We have a ground source heat pump which we had installed eighteen months ago now. We live in a house that was built in 1946, it had cavity walls which we had insulated with foam infill stuff two years ago and that made a huge difference to the temperature of the house. We originally had an oil fired boiler to heat the house (radiators) and hot water but as the price of oil was rising to a ridiculous level and our boiler was getting on a bit, we decided to go for a ground source heat pump. My OH is very into new technology and did all the research etc. We own the field behind the house which is where we had 400 metres of pipes buried 1 metre down. They are filled with some special fluid which circulates around the pipes and through the boiler where the heat is taken out of them and distributed around the house. I was originally very sceptical as I couldn't get my head around the idea that the ground in the depths of winter could possibly heat the house but it works! Very efficiently in fact and the house now stays at a more even temperature during the day and with a 5 degree setback in temperature overnight which is lovely when you get up in the middle of the night the house is still fairly warm. Sorry to ramble on!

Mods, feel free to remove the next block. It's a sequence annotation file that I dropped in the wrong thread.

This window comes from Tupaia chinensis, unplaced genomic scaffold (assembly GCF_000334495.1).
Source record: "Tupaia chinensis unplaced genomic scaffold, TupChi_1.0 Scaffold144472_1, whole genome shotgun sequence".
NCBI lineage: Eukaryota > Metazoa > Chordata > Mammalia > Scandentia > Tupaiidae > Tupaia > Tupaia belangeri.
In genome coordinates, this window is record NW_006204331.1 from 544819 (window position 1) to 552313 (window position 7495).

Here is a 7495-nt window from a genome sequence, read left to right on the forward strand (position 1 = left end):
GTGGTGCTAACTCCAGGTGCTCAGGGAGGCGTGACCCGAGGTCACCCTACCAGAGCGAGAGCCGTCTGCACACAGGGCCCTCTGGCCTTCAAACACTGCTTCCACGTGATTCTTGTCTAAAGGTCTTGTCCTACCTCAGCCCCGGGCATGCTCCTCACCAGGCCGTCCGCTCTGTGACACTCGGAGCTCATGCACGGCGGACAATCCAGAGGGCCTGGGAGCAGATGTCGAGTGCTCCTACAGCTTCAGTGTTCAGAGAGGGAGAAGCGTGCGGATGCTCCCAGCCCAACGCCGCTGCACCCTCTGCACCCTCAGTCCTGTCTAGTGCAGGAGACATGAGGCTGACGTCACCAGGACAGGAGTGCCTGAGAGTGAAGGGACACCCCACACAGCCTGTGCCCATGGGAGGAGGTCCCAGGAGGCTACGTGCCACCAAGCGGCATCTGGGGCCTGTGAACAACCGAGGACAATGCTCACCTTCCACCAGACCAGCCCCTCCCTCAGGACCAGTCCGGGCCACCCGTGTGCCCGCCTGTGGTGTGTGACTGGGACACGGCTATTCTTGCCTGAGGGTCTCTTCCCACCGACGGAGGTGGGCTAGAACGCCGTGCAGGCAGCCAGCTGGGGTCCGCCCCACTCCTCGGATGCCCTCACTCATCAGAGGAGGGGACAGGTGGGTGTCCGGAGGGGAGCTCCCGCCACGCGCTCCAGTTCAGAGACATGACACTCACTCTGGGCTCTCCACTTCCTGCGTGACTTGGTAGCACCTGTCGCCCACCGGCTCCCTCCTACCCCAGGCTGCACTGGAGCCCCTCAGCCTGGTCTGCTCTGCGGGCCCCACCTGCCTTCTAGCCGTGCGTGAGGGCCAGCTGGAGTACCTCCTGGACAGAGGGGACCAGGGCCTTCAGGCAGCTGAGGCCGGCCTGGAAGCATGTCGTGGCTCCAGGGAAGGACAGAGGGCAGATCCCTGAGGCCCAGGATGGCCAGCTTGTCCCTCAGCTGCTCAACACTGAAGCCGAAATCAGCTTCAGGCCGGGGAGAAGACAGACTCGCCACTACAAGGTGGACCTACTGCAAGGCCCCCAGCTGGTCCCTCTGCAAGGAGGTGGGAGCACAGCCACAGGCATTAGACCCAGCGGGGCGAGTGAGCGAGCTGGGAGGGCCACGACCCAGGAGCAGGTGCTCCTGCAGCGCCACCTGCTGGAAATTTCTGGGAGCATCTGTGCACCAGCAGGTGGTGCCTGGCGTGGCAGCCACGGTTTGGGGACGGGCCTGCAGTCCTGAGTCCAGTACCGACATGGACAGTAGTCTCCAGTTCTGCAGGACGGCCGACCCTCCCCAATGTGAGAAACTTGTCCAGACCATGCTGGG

I highly recommend it but our house is well insulated in the walls and roof and we had the space to bury the pipes. We have no oil costs now but the electricity costs are fairly high - which is where the PV panels on the roof help and the solar panels for the hot water - but that's going off on a tangent!

glassortwo Sat 09-Jul-11 23:23:33

carbon this is from other half ----all heat pump, ground source, air source etc only produce low grade heating, that is generating heat up to 50 deg c.
This makes them ideally suited for underfloor heating systems, that only use water temp to that level. The alterative to underfloor heating systems using low water temperatures is to size radiators using a deltatee calculation of 30(a typical radiator system would use a deltatee of 60). This would typically double the size of radiators to your room making it not only aesthetically but cost prohibitive.